Avoiding meat has never been more mainstream. The numbers of vegans and vegetarians are on the rise in the United States, making up 2% and 5% of the country’s population, respectively.
Additionally, even more Americans nowadays are willing to at least cut back on their meat intake or try meat substitutes like seitan. A poll from Gallup found that close to one in four Americans tend to eat less meat now than in the past, and the size of the U.S. meat substitute market has reached one and a half billion dollars.
So, what gives? Why are so many people beginning to seriously reconsider their salad-to-steak ratio? No single reason can fully answer that question, but it appears multiple factors are at play. There are, of course, health concerns linked to consuming too much meat. Eating ribeye every night for dinner probably isn’t the best plan for your cardiovascular health.
From environmental to health concerns
The meat industry is linked to a litany of concerning environmental problems like deforestation and greenhouse gas emissions. It takes an incredible amount of both land and crops to support a meat plant. For instance, large portions of the Amazon rainforest have been destroyed to support Europe and America’s demand for affordable meat.
The overuse of antibiotics is another major concern. For decades, livestock has routinely been given tons of antibiotics for any number of reasons (avoid disease, reach a larger size, etc.) and a growing number of scientists are now raising concerns about how such practices are likely fueling antibiotic resistance in humans, thanks to the spread of antibiotic-resistant disease from livestock.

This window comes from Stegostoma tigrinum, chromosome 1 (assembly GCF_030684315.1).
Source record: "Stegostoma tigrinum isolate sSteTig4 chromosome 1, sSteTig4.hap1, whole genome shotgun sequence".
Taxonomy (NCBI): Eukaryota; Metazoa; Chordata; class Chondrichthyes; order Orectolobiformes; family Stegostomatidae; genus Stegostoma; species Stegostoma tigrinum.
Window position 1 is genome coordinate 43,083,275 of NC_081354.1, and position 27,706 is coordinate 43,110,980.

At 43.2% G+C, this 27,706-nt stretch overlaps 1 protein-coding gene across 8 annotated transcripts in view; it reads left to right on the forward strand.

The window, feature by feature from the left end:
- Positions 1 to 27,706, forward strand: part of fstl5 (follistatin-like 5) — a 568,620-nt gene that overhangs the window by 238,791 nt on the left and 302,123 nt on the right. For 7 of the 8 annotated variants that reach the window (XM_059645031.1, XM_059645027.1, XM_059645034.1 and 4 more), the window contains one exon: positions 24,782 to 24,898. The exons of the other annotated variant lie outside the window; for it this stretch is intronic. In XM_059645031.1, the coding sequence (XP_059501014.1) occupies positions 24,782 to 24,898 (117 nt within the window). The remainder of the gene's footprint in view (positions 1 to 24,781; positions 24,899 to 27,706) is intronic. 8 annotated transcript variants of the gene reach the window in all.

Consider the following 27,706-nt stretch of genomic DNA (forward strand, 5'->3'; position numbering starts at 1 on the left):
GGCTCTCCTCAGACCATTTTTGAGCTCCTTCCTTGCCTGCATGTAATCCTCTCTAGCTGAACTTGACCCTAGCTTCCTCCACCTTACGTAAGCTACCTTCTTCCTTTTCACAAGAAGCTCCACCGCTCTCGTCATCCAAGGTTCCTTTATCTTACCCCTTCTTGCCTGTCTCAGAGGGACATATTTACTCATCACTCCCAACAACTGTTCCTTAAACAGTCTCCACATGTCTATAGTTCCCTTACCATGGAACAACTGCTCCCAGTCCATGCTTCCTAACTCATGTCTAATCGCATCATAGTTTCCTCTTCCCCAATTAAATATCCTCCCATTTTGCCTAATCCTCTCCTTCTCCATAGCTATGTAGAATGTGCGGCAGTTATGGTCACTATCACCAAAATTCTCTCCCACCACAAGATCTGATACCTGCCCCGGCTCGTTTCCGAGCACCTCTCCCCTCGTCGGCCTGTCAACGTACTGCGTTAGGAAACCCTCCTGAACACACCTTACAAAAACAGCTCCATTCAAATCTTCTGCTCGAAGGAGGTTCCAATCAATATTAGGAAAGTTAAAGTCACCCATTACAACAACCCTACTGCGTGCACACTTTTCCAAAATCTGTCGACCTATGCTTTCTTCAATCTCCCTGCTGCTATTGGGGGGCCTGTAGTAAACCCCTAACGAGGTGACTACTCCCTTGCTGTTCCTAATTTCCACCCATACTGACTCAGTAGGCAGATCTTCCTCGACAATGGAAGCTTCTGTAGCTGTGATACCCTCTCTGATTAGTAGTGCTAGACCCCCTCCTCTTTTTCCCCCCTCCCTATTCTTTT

The uncomfortable truth about the meat industry is the more you look into it, the more likely you are to lose your appetite. The business side of the meat game is equally as unappetizing. A handful of companies enjoy an absolute stranglehold on the U.S. meat market.
Putting employees in harm’s way
For example, according to the 2021 Chain Reaction Report, just four meat producers account for over 80% of the U.S. beef supply. None of those companies (Tyson, JBS, Cargill, and National Beef Packing) publicly divulge the amount of antibiotics they use on their livestock, and none have halted routine antibiotic use across feedlots.
Starting to reconsider your stance on tofu? We haven’t even touched on how these companies treat their employees yet.
Bombshell findings just released by the Select Subcommittee on the Coronavirus Crisis reports all four of those major meat producers (plus Smithfield Foods) “engaged in a concerted effort with Trump Administration political officials” to block pandemic worker protections. Behind closed doors these companies unscrupulously did everything they could to ensure workers kept reporting for duty regardless of the viral risks. The report notes that in 2020 alone over 59,000 employees across those five meat companies contracted COVID-19.
“When just a handful of companies control the market, it creates a system ripe for the abuse of farmers, meat processing workers, and consumers with little accountability,” says Karen Perry Stillerman, senior analyst for the Food and Environment Program at the Union of Concerned Scientists.
Here’s a more detailed run-down of some of the worst practices among America’s largest meat producers.
And don’t miss 8 Fast-Food Chains With Questionable Ingredient Quality.
What earned Cargill such a distinct dishonor? The more appropriate answer may be what didn’t. Damaging ecosystems, allegations of profiting off of child labor, and ranking as a top 10 U.S. food industry polluter (lead, asbestos, mercury, etc.) are just a few examples of Cargill’s dark side.